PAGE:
Employers are prohibited from retaliating against, or terminating any employee who exercises their rights under the FFRCA, and from withholding any paid sick leave that an eligible employee may be entitled to thereunder, and employers may be exposed to serious sanctions and penalties should they fail to comply with the terms and provisions set forth therein.

While the FFRCA does not preclude employers from continuing with pre-planned staff reductions or layoffs, employers should exercise caution, and carefully weigh all other options before so proceeding, taking into account the various factors and considerations which are set forth herein.

General Recommendations.

Based on the foregoing, employers should take the opportunity in advance of re-opening, to carefully review their existing policies and procedures in order to confirm that they are reflective of the most up to date public health recommendations aimed at preventing the further spread of COVID-19, and to promote a safe and healthy working environment, and also to ensure that they are consistent with all applicable state and federal laws and regulations. Additionally, employers are reminded that even after stay at home and shut down orders have been lifted, many employees are still likely to be anxious about returning to the work place. Therefore, whenever it may be reasonably practical and economically feasible, employers should consider adopting flexible policies, particularly as they relate to sick leave and working remotely, in order to meet the anticipated needs, and concerns of their workforce as we all ease into our new reality.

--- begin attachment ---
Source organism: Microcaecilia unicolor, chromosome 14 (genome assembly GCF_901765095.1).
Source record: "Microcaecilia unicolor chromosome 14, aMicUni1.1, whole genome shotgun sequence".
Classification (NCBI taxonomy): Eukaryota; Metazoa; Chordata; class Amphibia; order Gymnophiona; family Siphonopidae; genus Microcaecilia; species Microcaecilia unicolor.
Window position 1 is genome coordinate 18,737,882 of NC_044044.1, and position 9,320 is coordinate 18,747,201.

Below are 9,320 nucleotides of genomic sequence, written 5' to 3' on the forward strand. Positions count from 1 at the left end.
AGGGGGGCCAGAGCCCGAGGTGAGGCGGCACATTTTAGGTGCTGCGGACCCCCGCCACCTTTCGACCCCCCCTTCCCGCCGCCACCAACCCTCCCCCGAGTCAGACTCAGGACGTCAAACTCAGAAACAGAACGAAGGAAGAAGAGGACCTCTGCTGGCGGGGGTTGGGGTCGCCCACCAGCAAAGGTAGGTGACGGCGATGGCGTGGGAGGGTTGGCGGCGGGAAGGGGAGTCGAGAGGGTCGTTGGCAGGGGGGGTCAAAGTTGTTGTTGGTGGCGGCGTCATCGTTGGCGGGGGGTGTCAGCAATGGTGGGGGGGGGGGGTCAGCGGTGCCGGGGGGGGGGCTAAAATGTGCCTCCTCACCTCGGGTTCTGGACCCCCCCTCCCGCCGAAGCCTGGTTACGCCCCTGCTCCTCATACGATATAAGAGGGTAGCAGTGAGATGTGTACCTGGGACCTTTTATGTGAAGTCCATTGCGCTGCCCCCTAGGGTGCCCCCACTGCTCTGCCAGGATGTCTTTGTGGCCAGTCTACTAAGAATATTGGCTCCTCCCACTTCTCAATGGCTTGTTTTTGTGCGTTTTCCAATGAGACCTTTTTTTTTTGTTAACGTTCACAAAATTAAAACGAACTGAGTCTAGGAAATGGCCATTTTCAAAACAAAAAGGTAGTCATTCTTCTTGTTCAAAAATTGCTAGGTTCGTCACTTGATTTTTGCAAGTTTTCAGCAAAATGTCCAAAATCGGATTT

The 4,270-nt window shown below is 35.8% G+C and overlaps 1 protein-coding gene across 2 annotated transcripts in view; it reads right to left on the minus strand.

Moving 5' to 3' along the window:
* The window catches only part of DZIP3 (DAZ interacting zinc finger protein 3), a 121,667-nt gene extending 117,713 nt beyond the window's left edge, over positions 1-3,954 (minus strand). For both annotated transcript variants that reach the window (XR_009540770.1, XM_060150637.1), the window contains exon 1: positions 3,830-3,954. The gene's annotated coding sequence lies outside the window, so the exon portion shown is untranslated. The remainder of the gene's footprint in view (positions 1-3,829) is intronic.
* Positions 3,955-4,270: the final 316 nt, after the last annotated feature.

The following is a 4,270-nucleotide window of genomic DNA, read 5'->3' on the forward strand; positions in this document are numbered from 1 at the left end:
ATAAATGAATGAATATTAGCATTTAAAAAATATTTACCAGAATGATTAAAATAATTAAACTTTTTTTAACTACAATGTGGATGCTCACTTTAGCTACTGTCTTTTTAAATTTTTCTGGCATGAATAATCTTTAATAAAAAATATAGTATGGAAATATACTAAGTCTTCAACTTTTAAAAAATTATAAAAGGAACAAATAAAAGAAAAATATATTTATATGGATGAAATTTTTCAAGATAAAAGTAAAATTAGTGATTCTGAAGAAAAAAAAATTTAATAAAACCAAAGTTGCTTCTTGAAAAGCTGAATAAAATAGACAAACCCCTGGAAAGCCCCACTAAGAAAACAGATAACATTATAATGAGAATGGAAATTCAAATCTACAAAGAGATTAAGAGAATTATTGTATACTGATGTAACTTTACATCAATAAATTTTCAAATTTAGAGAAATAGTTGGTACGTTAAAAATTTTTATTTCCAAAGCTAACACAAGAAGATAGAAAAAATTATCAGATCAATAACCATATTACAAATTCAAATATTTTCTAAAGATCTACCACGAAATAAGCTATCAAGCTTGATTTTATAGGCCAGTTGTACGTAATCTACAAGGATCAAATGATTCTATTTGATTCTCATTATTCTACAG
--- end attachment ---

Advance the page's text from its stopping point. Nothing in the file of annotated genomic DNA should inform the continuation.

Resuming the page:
Please contact Jen Barnett at, should you have any questions or comments about the contents of this article.